What changes will the Northeastern community see when the campus becomes smoke-free later this summer, and how will the university ensure adherence to this policy?
The Northeastern community will start to see new signage about the policy in the next couple of weeks. That goes for all our campuses, including Seattle and Charlotte, N.C. Ashtrays will also be removed. In addition, we’re educating our incoming students during their summer orientation and holding a series of trainings for faculty and staff. We look forward to helping people understand the parameters of the policy, which we know may take a little time.
In terms of adherence, it’s important to say first that this policy reflects our public health approach to smoking. There are already more than 1,100 campuses in the United States that are smoke-free. We think that, much like when smoking was discontinued in restaurants and bars, people will understand the policy change and that it will be largely self-enforced. Student groups will also help us spread the word and remind people that Northeastern is a smoke-free environment. The handling of the policy will be consistent with when someone repeatedly disobeys other infractions of university policy.
How did feedback from both the Northeastern community and from other universities with similar policies ultimately shape Northeastern's policy?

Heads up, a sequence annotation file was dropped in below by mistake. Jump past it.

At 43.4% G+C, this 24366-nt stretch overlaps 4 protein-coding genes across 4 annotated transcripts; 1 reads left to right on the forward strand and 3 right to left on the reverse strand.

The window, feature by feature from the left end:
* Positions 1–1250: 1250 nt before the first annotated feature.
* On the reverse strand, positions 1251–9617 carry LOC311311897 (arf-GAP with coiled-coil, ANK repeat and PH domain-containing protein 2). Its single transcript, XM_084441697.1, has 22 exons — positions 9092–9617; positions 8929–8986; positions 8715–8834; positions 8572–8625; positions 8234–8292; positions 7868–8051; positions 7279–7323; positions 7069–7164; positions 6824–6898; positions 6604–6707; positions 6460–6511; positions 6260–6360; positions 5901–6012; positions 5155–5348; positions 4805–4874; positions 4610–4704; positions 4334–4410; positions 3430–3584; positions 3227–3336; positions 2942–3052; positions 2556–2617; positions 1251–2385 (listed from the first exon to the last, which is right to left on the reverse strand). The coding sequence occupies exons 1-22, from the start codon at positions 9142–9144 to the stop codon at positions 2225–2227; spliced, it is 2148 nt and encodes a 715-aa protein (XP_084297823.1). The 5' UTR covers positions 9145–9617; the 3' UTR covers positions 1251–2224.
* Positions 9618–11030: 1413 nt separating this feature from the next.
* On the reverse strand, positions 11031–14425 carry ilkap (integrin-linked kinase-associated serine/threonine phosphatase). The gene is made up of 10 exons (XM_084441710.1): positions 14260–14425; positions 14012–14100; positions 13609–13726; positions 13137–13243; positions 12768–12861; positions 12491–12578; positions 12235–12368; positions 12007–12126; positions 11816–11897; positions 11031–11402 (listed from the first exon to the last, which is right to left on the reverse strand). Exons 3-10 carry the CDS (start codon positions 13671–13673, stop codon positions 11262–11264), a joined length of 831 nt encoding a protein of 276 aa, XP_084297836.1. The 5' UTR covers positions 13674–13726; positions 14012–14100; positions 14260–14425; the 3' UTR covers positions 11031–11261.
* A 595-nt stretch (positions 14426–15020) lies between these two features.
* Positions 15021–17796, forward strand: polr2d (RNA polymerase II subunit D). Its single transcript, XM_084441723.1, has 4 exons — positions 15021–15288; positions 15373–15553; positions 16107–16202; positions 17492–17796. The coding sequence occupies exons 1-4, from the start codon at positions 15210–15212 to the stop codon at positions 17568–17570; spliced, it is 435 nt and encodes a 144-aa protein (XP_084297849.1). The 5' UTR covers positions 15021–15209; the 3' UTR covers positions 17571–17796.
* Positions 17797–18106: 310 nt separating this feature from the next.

In our conversations in recent months, we received a wide range of feedback. Ultimately, we felt the majority of the Northeastern community supported this change. We also learned a lot from other campuses about what worked well when they made the transition. During our process, many people inquired about smoking cession resources, which is a central component of the new policy. Northeastern provides a number of support services to students via University Health and Counseling Services and the Northeastern University Student Health Plan. Also, resources are available for benefits-eligible faculty and staff through Human Resources Management.
The University of Michigan, for example, was one of the pioneers on this issue, and we learned that a lot from them about the importance of engaging people to help shape how we want to move forward. We took that very seriously. We also heard from our research that the first year of a smoke-free policy can be difficult at times when people are still getting used to it. We’ve had a great deal of support from all those who worked with us, including staff, faculty, students, and families, and we’ll be working hard right from the start to make sure the policy is clear.
When the committee was convened late last year to study the possibility of going smoke-free, you emphasized the importance of Northeastern's commitment to the health and wellbeing of society. How does this policy reflect that commitment?
The decision to move forward with a smoke-free campus policy closely aligns with the university’s core research themes of health, security, and sustainability. Our primary concern is the health of our community, particularly young people. Lung disease is very much associated with cigarette smoking. So we want to help people quit early or not get started at all. As a nurse, I take this issue very seriously. According to the Centers for Disease Control and Prevention, some 443,000 people die each year from smoking or exposure to second-hand smoke.
The decision for campuses to go smoke-free is a national trend, and Northeastern in its leadership position really wants to improve the health and quality of life for the our university community. We have the opportunity to do that in a smoke-free environment. The Northeastern community can learn more about the initiative at northeastern.edu/smokefree.